Friday, July 31, 2009

Free your goat Friday: wet and tired

The goats of today, they are connected. I got soaking wet because it was pouring when I needed to move the car. I needed to move the car because coming into work this morning I was cutting it too close for an important meeting, and had to grab the first parking spot I could see-- a 2hr meter. I was cutting it close because I just couldn't get up this morning, which, in turn, is due to one very lovely baby boy whose nighttime antics have lately been less than lovely. Oh, and for the second day in a row weather predictions have been wrong wrong wrong, with rain arriving much earlier in the day and coming down much harder than predicted. Hence, me not grabbing the umbrella from the car when I got to work. Hence, me getting wet on the way to the car, but not on the way back. Though I must've cut a puzzling picture on the way back from moving the car-- a clearly completely soaked person under an umbrella.

Ok, so now that my poor goats are off to dry themselves and get some rest in the pastures, won't you let yours go and join them?

Bling borrows the image from this story.

Monday, July 27, 2009


It's been an interesting, in the sense of that famous, but apparently fake Chinese curse, couple of weeks inside my head.

It seems strange, incongruous, that the baby I feed sweet potato to, the boy who flings himself at me, laughing and squealing, off the side of the pool, and who doesn't mind getting a face full of water from the shower head or from a wave in the ocean, the baby who really likes his boob juice, the boy who is, I swear, at once the sneakiest and the sweetest thing there is, that he is the same baby whose health, quality of life, and, possibly, the very life, hung in the balance* a year ago. A whole year ago. Just a year ago. Exactly a year ago. I am having trouble processing this.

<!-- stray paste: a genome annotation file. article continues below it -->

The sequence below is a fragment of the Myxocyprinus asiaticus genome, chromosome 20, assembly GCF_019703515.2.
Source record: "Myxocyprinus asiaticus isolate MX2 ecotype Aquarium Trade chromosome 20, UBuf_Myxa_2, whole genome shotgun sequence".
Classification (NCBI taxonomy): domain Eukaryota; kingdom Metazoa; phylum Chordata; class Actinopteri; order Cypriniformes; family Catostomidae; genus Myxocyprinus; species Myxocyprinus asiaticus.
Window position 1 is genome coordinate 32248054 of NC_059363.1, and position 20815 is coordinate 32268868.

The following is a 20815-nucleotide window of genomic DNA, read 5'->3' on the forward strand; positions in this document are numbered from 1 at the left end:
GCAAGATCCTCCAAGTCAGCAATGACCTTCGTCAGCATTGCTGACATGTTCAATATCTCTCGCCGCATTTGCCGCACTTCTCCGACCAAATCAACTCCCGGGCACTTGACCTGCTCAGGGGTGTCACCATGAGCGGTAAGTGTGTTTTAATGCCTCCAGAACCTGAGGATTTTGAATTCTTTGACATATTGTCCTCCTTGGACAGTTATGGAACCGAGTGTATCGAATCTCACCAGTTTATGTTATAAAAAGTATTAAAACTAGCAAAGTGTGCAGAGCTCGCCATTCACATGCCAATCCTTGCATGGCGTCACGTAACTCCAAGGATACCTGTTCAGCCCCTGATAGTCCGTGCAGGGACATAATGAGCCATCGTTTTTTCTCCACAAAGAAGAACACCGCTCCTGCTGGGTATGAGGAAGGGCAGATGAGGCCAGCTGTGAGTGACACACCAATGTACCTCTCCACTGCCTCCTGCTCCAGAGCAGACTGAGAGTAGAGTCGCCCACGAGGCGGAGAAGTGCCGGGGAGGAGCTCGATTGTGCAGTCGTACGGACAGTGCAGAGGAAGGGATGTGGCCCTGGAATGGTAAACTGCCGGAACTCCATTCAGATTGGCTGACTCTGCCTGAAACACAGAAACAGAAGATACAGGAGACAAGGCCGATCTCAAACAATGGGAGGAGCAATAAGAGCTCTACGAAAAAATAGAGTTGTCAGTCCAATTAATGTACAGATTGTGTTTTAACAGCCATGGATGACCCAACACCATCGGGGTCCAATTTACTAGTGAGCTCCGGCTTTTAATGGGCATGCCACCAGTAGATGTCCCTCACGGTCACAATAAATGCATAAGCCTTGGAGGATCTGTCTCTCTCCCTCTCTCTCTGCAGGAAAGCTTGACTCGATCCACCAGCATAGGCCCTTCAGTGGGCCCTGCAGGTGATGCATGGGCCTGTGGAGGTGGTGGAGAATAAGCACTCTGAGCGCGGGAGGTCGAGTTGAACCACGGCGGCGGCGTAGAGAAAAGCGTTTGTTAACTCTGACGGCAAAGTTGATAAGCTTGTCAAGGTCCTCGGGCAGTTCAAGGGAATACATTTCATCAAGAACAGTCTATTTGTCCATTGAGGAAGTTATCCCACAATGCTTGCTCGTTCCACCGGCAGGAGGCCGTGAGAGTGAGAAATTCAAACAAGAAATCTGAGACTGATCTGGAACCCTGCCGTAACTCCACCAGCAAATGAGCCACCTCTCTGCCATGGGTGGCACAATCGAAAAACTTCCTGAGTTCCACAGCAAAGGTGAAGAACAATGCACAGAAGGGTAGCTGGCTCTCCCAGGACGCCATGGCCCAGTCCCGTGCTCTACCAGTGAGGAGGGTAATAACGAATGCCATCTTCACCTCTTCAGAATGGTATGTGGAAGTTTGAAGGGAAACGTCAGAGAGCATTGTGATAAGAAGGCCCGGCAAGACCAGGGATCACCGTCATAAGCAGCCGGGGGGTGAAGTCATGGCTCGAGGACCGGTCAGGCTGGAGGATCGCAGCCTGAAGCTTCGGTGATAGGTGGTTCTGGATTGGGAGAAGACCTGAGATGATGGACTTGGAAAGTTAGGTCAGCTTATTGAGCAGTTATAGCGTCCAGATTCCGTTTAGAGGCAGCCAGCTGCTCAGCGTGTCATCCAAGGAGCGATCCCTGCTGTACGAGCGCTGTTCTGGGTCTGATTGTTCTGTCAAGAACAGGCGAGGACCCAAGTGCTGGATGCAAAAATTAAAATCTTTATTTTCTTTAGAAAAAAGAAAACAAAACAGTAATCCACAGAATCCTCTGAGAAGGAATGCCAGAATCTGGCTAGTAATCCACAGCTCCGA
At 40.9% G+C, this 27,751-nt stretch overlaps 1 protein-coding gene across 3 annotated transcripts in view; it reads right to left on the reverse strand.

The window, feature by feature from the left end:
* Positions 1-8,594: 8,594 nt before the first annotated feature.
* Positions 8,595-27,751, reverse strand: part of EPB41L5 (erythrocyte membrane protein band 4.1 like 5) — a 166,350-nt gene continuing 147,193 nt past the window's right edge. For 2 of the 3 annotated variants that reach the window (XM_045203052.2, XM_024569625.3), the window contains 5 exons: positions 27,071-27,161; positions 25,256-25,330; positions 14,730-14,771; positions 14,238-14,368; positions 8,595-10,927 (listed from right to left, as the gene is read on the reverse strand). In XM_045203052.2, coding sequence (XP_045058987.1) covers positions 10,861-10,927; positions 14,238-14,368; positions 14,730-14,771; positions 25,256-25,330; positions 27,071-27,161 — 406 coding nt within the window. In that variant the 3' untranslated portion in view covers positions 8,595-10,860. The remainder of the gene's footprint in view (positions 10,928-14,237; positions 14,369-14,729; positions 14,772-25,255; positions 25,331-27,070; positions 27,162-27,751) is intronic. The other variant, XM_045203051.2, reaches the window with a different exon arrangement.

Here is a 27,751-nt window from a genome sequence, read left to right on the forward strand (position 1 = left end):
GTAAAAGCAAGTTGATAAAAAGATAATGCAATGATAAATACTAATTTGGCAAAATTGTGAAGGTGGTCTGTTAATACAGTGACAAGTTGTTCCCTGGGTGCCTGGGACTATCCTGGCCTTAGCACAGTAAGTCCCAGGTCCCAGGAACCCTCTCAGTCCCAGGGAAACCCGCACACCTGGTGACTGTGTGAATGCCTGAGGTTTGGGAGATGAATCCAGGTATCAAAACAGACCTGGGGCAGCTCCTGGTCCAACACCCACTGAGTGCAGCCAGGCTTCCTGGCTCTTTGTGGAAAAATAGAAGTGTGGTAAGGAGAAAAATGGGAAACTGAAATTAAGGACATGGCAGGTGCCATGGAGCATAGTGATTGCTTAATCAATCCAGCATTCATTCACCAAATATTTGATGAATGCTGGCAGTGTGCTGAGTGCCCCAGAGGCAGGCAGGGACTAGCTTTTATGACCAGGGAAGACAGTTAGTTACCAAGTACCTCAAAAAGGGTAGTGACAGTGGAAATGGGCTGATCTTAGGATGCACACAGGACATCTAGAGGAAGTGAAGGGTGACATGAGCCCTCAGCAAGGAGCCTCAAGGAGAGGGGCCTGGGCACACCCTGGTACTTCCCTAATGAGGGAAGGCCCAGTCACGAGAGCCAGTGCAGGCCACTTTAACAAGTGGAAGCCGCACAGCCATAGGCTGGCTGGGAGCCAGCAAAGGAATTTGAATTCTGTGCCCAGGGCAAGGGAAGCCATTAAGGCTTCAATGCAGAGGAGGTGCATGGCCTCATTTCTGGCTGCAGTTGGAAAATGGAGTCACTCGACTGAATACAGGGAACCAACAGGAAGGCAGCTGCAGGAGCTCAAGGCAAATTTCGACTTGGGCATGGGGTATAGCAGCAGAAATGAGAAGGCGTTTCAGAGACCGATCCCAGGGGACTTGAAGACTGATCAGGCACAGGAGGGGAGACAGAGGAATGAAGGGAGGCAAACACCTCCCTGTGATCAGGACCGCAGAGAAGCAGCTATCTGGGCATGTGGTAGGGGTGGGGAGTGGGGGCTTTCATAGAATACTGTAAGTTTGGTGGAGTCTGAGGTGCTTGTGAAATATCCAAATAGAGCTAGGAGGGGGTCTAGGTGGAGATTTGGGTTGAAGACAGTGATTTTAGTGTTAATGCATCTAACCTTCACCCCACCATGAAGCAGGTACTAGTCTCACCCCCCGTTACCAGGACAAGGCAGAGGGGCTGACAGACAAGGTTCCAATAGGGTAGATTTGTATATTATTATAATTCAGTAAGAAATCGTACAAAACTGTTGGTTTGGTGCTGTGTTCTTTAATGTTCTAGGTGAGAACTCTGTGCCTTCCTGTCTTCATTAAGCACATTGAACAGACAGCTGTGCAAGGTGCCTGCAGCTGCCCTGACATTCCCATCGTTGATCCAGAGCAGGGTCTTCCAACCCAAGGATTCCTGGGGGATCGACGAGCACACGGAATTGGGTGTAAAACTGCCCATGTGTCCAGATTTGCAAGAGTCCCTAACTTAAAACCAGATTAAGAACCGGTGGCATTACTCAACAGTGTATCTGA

Last year I ended up in the hospital at the tail end of the first of two weeks we were supposed to have been at the shore. It's a tradition now-- our large and noisy group of friends rent a bunch of condos in a development by the shore, some for a week, some for two. It functions a bit like a commune-- we cook and eat in subgroups or all together, we keep track of each other's kids, feed them, run sleepovers.

It is a great place. And I have a complicated relationship with it, revolving around my reproductive status. The first year we rented there, I was just pregnant with A, first trimester and shoving progesterone up my hoo-ha. The next year I wished I was pregnant, and the year after that was last year. With contractions and the hospital.

This year's week at the shore worked out to be the same week on the calendar as last year. I realized that well ahead of time, and I knew it would make things tough for me. I was right. Packing for the shore was anxiety-inducing. Actually being there was uneven-- at times relaxing and nourishing, hanging with the usual suspects or with friends who flew in from out of town just for the weekend, and at times difficult, inherently, or because of a friend's careless remark.